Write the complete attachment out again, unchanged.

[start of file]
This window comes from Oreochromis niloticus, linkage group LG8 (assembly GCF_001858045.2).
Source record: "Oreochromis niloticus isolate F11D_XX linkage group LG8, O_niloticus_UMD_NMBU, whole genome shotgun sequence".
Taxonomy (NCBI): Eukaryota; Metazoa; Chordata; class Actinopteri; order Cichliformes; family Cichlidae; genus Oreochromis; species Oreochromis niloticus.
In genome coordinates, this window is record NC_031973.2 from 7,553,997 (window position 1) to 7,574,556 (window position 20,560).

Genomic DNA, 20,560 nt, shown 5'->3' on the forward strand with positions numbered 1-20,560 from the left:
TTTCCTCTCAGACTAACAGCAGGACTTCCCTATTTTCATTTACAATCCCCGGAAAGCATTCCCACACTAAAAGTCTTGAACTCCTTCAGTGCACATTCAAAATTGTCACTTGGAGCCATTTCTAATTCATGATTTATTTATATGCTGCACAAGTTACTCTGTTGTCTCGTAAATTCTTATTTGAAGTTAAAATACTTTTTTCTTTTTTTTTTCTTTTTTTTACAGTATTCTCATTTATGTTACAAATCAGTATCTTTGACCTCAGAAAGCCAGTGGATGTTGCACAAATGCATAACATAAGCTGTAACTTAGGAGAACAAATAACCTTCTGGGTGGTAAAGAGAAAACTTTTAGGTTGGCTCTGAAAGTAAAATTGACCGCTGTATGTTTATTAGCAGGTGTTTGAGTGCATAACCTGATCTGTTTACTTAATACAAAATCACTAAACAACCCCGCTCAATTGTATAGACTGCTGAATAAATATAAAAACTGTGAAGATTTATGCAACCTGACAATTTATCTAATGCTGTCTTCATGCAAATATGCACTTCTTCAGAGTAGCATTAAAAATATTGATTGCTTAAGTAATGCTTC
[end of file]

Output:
This window comes from Oreochromis niloticus, linkage group LG8 (assembly GCF_001858045.2).
Source record: "Oreochromis niloticus isolate F11D_XX linkage group LG8, O_niloticus_UMD_NMBU, whole genome shotgun sequence".
Taxonomy (NCBI): Eukaryota; Metazoa; Chordata; class Actinopteri; order Cichliformes; family Cichlidae; genus Oreochromis; species Oreochromis niloticus.
In genome coordinates, this window is record NC_031973.2 from 7,553,997 (window position 1) to 7,574,556 (window position 20,560).

Genomic DNA, 20,560 nt, shown 5'->3' on the forward strand with positions numbered 1-20,560 from the left:
TTTCCTCTCAGACTAACAGCAGGACTTCCCTATTTTCATTTACAATCCCCGGAAAGCATTCCCACACTAAAAGTCTTGAACTCCTTCAGTGCACATTCAAAATTGTCACTTGGAGCCATTTCTAATTCATGATTTATTTATATGCTGCACAAGTTACTCTGTTGTCTCGTAAATTCTTATTTGAAGTTAAAATACTTTTTTCTTTTTTTTTTCTTTTTTTTACAGTATTCTCATTTATGTTACAAATCAGTATCTTTGACCTCAGAAAGCCAGTGGATGTTGCACAAATGCATAACATAAGCTGTAACTTAGGAGAACAAATAACCTTCTGGGTGGTAAAGAGAAAACTTTTAGGTTGGCTCTGAAAGTAAAATTGACCGCTGTATGTTTATTAGCAGGTGTTTGAGTGCATAACCTGATCTGTTTACTTAATACAAAATCACTAAACAACCCCGCTCAATTGTATAGACTGCTGAATAAATATAAAAACTGTGAAGATTTATGCAACCTGACAATTTATCTAATGCTGTCTTCATGCAAATATGCACTTCTTCAGAGTAGCATTAAAAATATTGATTGCTTAAGTAATGCTTC